(Continued from yesterday’s post, on the same chapter. This is some notes on the Chapter 2 : Areal Typology of Expressives, Echo-formations and Word reduplication. from the book Semantic Universals in Indian Languages by Anvita Abbi. All previous articles in this series can be seen here.)
Other kinds of Lexical Reduplication:
After Echo words, it is a reduplication of a “discontinuous” type where a syllable is inserted between two reduplicated words (e.g., कम से कम, कभी न कभी, कही न कही – drop a comment if you have a good Telugu example. I can’t think of it at the moment).
Then, there is Semantic Reduplication, where related words join together to form compounds. These can be synonyms (like in పండుగా పబ్బం, धनदौलत – alright may be the Telugu example is not a compound. It perhaps is written as two seperate words!) or antonyms (like in మంచీచెడూ, उठना बैठना etc.,) or related words (అన్నపానాలు? मोल-तोल etc) – but, as per the author, “such compounts are part of language universals and do not interest us specifically for the investigation under consideration”.
Then comes “Complete Word Reduplication” (CWR) which are the constructions like – “వింటూ వింటూ నిద్రపోయాను”, बैठे बैठे सोगया etc.,)..and these are very productive ways of forming words. For a change, I would like to type in the author’s examples from Kharia language (the language spoken by the Kharia tribe near Jharkhand) instead of Hindi or Telugu…because I found them interesting.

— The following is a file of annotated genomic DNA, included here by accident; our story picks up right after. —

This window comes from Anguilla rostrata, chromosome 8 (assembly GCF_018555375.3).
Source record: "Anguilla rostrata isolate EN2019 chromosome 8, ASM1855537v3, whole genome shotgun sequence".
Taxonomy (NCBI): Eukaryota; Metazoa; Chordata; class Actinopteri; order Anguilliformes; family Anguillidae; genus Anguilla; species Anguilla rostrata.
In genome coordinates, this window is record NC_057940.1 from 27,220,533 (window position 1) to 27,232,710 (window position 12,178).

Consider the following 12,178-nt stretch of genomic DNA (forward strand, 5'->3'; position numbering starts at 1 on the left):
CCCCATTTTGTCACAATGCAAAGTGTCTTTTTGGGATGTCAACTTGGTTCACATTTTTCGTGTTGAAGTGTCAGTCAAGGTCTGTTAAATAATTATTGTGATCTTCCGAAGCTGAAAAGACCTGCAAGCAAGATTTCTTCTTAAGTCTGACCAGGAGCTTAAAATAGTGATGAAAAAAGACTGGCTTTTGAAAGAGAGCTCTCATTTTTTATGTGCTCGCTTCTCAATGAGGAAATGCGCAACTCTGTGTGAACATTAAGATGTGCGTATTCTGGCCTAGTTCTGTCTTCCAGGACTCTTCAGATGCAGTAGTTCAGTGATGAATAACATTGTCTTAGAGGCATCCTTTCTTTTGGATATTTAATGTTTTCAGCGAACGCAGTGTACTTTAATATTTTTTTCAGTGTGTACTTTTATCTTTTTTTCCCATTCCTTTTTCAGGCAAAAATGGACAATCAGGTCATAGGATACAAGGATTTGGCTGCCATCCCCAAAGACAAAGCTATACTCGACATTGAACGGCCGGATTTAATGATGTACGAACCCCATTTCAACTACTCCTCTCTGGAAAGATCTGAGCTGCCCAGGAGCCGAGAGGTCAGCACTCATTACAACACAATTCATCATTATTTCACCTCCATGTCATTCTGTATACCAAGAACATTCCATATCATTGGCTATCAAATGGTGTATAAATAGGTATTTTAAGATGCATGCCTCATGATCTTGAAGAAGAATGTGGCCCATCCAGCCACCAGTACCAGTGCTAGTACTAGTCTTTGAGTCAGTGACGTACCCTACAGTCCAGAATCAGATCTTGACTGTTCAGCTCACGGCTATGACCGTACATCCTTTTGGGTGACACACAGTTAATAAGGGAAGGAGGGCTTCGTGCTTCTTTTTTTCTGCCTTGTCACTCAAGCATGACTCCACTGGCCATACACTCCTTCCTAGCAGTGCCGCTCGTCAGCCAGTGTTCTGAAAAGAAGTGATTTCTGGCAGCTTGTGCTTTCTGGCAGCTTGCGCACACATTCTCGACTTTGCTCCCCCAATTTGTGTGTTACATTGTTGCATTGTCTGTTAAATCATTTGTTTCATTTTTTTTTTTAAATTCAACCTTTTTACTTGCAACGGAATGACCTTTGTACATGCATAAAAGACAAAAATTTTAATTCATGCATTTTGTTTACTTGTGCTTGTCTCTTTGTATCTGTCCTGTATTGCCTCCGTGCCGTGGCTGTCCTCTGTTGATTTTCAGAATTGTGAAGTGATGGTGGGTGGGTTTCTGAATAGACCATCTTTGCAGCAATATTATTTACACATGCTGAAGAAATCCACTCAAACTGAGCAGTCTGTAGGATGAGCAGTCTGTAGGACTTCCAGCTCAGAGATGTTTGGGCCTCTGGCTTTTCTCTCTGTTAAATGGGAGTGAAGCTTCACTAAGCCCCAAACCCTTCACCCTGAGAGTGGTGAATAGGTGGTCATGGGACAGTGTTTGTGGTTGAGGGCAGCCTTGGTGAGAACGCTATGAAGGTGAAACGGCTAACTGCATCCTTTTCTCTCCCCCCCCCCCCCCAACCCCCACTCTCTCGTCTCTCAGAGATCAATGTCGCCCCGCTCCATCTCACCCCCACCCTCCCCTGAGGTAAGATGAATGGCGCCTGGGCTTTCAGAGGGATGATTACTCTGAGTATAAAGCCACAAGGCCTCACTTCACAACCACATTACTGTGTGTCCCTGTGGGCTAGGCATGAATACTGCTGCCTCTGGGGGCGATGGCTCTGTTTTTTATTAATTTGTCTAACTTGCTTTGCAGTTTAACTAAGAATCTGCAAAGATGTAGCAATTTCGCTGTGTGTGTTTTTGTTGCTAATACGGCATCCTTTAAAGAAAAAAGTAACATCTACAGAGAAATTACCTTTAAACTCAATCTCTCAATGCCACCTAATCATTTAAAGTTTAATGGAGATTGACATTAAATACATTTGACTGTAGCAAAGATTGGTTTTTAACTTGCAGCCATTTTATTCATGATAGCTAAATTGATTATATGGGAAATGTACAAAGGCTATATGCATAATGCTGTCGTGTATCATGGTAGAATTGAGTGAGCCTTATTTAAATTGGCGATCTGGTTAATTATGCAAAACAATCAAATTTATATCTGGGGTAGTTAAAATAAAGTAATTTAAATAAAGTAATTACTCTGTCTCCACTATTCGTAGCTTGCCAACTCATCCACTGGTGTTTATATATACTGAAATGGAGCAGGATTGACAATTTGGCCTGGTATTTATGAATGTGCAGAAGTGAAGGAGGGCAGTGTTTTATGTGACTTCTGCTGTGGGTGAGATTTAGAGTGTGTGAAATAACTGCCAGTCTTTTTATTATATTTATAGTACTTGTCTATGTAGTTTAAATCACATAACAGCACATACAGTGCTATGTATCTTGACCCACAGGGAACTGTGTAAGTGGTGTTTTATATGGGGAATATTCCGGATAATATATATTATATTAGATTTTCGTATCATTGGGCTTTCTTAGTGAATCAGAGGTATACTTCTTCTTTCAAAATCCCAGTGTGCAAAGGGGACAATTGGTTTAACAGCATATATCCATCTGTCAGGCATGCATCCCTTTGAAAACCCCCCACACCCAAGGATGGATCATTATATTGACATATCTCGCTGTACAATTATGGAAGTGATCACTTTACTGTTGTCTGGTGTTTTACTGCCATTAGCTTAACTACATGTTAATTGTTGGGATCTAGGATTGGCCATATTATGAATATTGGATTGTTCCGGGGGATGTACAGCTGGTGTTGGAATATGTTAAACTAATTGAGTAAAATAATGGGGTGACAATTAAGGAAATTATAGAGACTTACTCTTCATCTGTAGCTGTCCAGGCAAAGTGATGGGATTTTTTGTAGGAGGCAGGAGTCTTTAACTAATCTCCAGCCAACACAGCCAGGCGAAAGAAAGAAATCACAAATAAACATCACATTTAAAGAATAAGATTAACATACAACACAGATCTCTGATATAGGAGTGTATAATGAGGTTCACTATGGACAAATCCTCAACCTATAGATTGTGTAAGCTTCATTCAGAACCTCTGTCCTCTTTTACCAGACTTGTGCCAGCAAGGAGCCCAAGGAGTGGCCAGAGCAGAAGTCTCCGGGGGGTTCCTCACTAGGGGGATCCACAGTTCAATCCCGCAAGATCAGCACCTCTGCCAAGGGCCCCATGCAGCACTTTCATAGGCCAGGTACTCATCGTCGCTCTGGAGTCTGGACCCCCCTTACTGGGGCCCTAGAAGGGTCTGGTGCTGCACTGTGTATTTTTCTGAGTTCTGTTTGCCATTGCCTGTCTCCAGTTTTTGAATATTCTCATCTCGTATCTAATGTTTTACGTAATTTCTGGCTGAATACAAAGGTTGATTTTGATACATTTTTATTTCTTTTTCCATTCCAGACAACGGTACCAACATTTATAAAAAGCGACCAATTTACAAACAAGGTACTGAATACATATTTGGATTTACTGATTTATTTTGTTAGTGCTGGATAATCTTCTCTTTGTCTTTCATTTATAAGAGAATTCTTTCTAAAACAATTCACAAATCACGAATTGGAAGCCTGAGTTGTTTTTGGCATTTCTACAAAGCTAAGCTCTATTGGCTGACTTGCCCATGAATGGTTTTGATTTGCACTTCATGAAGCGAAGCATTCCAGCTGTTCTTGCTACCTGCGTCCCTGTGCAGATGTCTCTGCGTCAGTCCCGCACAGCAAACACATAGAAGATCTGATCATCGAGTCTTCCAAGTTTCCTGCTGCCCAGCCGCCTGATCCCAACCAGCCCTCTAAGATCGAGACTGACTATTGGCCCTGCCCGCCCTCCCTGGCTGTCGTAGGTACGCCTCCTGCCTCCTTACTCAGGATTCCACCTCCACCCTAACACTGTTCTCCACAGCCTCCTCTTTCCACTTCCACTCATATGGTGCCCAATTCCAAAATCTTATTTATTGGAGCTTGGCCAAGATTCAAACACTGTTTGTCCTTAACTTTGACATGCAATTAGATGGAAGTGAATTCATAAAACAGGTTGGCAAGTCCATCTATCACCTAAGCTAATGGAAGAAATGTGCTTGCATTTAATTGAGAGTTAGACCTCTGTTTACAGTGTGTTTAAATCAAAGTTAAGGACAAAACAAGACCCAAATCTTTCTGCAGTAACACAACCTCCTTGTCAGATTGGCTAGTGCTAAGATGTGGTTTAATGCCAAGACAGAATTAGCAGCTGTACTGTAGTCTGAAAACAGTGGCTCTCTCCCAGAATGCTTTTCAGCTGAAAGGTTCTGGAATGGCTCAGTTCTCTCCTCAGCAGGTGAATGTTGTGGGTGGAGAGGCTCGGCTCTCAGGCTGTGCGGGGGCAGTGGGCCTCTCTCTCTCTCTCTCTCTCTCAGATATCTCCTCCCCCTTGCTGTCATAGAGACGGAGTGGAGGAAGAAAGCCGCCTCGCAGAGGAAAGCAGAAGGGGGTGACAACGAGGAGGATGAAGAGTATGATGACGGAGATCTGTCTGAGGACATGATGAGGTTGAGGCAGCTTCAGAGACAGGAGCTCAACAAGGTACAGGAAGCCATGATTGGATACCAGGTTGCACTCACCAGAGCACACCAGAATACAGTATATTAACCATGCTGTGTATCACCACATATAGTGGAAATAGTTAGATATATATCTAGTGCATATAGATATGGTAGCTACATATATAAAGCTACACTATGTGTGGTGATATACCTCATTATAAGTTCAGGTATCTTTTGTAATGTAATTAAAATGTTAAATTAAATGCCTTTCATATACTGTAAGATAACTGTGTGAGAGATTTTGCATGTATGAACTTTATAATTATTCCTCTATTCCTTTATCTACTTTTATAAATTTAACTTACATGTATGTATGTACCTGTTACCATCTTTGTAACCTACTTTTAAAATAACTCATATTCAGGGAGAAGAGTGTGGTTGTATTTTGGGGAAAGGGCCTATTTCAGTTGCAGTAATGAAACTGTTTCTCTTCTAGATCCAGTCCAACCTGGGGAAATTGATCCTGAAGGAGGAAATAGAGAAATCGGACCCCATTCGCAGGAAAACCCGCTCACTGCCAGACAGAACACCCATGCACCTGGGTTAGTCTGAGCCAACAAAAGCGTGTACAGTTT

goej’ (to die-verb) – goej’ goej’ (dead like-adjective)
no (to eat-v) – no no (right hand, used for eating-Noun)
jung (to ask-v) – jung jung dan (engagement-N)
bor (to ask-V) – bor bor lebu (beggar-N)
“reduplicated verbal adverbs of our “baithe baithe” types are universally used by all South Asian languages to indicate aspects like simultaneity, continuity, iteration, sequentiality and non precipitiveness. This is one feature which marks the South Asian languages distinct from neighbouring languages. It gives the languages of the subcontinent a group identity.”
And then, there is interesting comment on how geo-political plurals block this sort of areal diffusion (of certain linguistic structures occuring in all languages of that area irrespective of their genesis) – by taking an example of Taizang, a Tibeto-Burman language spoken in Burma border.
There is a nice table summarizing word-reduplication in Indian languages, for various parts of speech. I would put Telugu examples here:
Noun – ఇంటింటి
Pronoun- వాణ్ణి వాణ్ణి (won’t there be a comma?)
Adverb – చూసి చూసి
Adjectives – వేడివేడిగా
Verbs – –
Quantifiers – ఒకటొకటి
So, end of story for this chapter. The next chapter is on “Explicator Compound Verbs” (like – కూర్చుండిపోయాను, मारडाला etc., where there are two verbs, where the main meaning is in the first verb but the second verb is used bereft of its meaning, to convey tense, mood and aspect).
(to be continued)